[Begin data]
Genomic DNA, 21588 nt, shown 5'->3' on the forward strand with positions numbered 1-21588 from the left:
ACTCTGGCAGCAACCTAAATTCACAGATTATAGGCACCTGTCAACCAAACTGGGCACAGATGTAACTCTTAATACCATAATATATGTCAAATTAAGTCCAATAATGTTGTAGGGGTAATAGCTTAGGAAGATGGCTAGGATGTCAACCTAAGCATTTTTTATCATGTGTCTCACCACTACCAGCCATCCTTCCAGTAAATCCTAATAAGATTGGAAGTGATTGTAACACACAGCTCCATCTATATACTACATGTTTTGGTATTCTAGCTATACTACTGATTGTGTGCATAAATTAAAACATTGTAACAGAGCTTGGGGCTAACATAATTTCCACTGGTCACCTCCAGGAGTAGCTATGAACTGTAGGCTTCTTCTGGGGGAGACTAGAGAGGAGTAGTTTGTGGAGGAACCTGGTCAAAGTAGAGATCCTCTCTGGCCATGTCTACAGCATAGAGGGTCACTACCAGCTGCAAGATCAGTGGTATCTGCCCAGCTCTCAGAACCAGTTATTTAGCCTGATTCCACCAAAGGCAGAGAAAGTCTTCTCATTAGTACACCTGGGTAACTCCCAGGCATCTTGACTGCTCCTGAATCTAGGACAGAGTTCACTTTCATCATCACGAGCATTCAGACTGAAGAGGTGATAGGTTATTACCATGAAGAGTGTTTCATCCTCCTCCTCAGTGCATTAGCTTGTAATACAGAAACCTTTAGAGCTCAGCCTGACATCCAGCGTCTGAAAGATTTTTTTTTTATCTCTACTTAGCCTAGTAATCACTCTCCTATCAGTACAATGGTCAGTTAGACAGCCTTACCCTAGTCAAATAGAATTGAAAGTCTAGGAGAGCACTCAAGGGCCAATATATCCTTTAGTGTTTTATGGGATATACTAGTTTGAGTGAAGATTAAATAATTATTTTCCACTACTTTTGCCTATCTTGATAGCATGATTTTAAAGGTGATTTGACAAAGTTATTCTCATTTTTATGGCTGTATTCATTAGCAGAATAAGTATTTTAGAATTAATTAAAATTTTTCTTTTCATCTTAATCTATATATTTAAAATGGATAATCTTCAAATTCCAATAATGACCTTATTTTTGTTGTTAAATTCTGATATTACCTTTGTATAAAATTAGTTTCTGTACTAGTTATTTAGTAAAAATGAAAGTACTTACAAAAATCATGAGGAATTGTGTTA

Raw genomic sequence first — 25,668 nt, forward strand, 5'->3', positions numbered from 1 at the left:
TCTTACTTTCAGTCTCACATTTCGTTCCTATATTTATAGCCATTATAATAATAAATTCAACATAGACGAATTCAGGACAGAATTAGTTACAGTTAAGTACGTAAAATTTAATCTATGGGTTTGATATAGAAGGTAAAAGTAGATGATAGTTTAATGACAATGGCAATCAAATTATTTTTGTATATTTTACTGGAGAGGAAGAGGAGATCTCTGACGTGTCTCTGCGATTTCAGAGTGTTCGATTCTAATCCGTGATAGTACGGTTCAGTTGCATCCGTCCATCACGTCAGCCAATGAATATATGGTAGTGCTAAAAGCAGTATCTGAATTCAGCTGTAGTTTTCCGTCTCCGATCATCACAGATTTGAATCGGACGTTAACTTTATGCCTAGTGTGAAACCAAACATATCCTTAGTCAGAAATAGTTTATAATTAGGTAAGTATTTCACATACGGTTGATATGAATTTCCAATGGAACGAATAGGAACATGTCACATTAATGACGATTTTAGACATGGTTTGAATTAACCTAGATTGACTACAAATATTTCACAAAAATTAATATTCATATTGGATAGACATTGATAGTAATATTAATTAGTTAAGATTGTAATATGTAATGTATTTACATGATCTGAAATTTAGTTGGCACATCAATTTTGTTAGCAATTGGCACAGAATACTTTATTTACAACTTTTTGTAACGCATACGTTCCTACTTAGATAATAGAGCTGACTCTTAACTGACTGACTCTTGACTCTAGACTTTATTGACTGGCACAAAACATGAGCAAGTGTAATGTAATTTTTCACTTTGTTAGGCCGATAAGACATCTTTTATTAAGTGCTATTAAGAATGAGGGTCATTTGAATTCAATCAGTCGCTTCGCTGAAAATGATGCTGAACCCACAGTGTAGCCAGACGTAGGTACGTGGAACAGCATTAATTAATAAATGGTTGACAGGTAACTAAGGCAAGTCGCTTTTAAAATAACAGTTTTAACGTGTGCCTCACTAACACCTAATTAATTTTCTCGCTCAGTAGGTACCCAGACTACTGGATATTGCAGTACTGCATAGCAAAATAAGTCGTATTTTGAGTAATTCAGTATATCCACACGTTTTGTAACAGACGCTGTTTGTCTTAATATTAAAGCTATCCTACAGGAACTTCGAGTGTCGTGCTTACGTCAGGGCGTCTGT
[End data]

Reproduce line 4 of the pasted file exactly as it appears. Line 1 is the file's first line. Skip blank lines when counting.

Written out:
TCTTACTTTCAGTCTCACATTTCGTTCCTATATTTATAGCCATTATAATAATAAATTCAACATAGACGAATTCAGGACAGAATTAGTTACAGTTAAGTACGTAAAATTTAATCTATGGGTTTGATATAGAAGGTAAAAGTAGATGATAGTTTAATGACAATGGCAATCAAATTATTTTTGTATATTTTACTGGAGAGGAAGAGGAGATCTCTGACGTGTCTCTGCGATTTCAGAGTGTTCGATTCTAATCCGTGATAGTACGGTTCAGTTGCATCCGTCCATCACGTCAGCCAATGAATATATGGTAGTGCTAAAAGCAGTATCTGAATTCAGCTGTAGTTTTCCGTCTCCGATCATCACAGATTTGAATCGGACGTTAACTTTATGCCTAGTGTGAAACCAAACATATCCTTAGTCAGAAATAGTTTATAATTAGGTAAGTATTTCACATACGGTTGATATGAATTTCCAATGGAACGAATAGGAACATGTCACATTAATGACGATTTTAGACATGGTTTGAATTAACCTAGATTGACTACAAATATTTCACAAAAATTAATATTCATATTGGATAGACATTGATAGTAATATTAATTAGTTAAGATTGTAATATGTAATGTATTTACATGATCTGAAATTTAGTTGGCACATCAATTTTGTTAGCAATTGGCACAGAATACTTTATTTACAACTTTTTGTAACGCATACGTTCCTACTTAGATAATAGAGCTGACTCTTAACTGACTGACTCTTGACTCTAGACTTTATTGACTGGCACAAAACATGAGCAAGTGTAATGTAATTTTTCACTTTGTTAGGCCGATAAGACATCTTTTATTAAGTGCTATTAAGAATGAGGGTCATTTGAATTCAATCAGTCGCTTCGCTGAAAATGATGCTGAACCCACAGTGTAGCCAGACGTAGGTACGTGGAACAGCATTAATTAATAAATGGTTGACAGGTAACTAAGGCAAGTCGCTTTTAAAATAACAGTTTTAACGTGTGCCTCACTAACACCTAATTAATTTTCTCGCTCAGTAGGTACCCAGACTACTGGATATTGCAGTACTGCATAGCAAAATAAGTCGTATTTTGAGTAATTCAGTATATCCACACGTTTTGTAACAGACGCTGTTTGTCTTAATATTAAAGCTATCCTACAGGAACTTCGAGTGTCGTGCTTACGTCAGGGCGTCTGT